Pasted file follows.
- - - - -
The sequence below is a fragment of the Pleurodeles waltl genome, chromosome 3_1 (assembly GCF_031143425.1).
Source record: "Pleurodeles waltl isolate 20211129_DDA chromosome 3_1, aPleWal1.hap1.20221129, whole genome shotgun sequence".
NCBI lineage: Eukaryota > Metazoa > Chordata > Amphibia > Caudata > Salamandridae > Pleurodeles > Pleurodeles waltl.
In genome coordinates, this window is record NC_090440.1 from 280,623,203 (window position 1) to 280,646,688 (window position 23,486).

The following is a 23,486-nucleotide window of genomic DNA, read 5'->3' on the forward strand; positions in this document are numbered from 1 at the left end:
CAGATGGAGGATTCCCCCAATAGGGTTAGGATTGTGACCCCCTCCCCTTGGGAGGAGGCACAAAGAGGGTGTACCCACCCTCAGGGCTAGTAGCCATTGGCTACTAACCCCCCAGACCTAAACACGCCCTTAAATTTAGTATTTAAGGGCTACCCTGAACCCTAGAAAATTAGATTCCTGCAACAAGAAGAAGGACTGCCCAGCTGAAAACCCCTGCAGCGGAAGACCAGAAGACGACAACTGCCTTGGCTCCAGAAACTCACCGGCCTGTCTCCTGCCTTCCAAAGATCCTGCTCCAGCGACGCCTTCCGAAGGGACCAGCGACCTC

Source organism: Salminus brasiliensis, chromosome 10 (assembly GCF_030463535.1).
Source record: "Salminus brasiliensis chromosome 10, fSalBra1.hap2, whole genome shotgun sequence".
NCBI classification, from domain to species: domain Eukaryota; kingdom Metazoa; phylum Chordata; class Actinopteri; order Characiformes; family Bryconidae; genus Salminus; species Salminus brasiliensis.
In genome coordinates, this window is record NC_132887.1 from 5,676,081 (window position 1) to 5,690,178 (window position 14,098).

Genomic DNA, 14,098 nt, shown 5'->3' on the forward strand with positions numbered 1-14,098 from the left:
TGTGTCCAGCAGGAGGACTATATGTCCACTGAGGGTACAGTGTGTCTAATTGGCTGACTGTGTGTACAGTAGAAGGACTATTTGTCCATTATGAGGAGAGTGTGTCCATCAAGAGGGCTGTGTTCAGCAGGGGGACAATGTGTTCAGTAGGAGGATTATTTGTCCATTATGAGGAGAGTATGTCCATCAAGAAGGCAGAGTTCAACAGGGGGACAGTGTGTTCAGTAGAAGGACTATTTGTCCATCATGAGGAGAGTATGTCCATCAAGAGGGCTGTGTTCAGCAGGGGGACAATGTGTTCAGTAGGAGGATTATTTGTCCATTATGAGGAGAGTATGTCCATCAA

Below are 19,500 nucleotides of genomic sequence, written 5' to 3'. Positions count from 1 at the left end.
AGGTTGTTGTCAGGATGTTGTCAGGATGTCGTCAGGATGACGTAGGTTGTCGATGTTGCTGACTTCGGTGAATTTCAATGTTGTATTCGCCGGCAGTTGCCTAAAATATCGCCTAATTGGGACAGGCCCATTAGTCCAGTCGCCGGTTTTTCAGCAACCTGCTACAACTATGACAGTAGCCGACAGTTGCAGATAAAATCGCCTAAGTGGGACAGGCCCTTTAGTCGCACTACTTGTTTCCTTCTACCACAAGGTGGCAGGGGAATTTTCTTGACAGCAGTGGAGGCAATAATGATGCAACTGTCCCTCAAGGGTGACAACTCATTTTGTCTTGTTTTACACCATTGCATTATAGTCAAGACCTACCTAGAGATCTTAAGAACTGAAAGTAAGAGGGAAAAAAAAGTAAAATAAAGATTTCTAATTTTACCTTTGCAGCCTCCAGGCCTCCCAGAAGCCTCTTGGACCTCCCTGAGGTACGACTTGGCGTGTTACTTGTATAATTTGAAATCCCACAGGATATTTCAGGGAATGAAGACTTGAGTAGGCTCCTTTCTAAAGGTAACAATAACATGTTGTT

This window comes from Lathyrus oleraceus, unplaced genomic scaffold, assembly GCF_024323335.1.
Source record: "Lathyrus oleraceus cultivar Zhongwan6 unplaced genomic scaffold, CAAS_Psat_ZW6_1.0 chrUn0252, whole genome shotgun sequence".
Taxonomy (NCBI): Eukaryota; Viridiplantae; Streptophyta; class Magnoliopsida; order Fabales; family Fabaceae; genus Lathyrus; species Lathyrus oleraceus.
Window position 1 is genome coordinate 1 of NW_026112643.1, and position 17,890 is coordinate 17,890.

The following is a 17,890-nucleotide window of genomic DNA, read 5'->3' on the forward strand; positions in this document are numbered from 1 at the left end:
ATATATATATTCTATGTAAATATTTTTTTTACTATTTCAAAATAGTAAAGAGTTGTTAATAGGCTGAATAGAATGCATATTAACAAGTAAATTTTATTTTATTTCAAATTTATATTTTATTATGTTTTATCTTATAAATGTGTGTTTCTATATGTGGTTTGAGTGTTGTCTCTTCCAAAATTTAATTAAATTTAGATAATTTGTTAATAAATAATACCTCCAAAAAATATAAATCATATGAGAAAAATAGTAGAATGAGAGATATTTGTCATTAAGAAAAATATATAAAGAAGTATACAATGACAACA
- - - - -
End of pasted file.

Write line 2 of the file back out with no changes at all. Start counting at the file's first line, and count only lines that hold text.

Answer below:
Source record: "Pleurodeles waltl isolate 20211129_DDA chromosome 3_1, aPleWal1.hap1.20221129, whole genome shotgun sequence".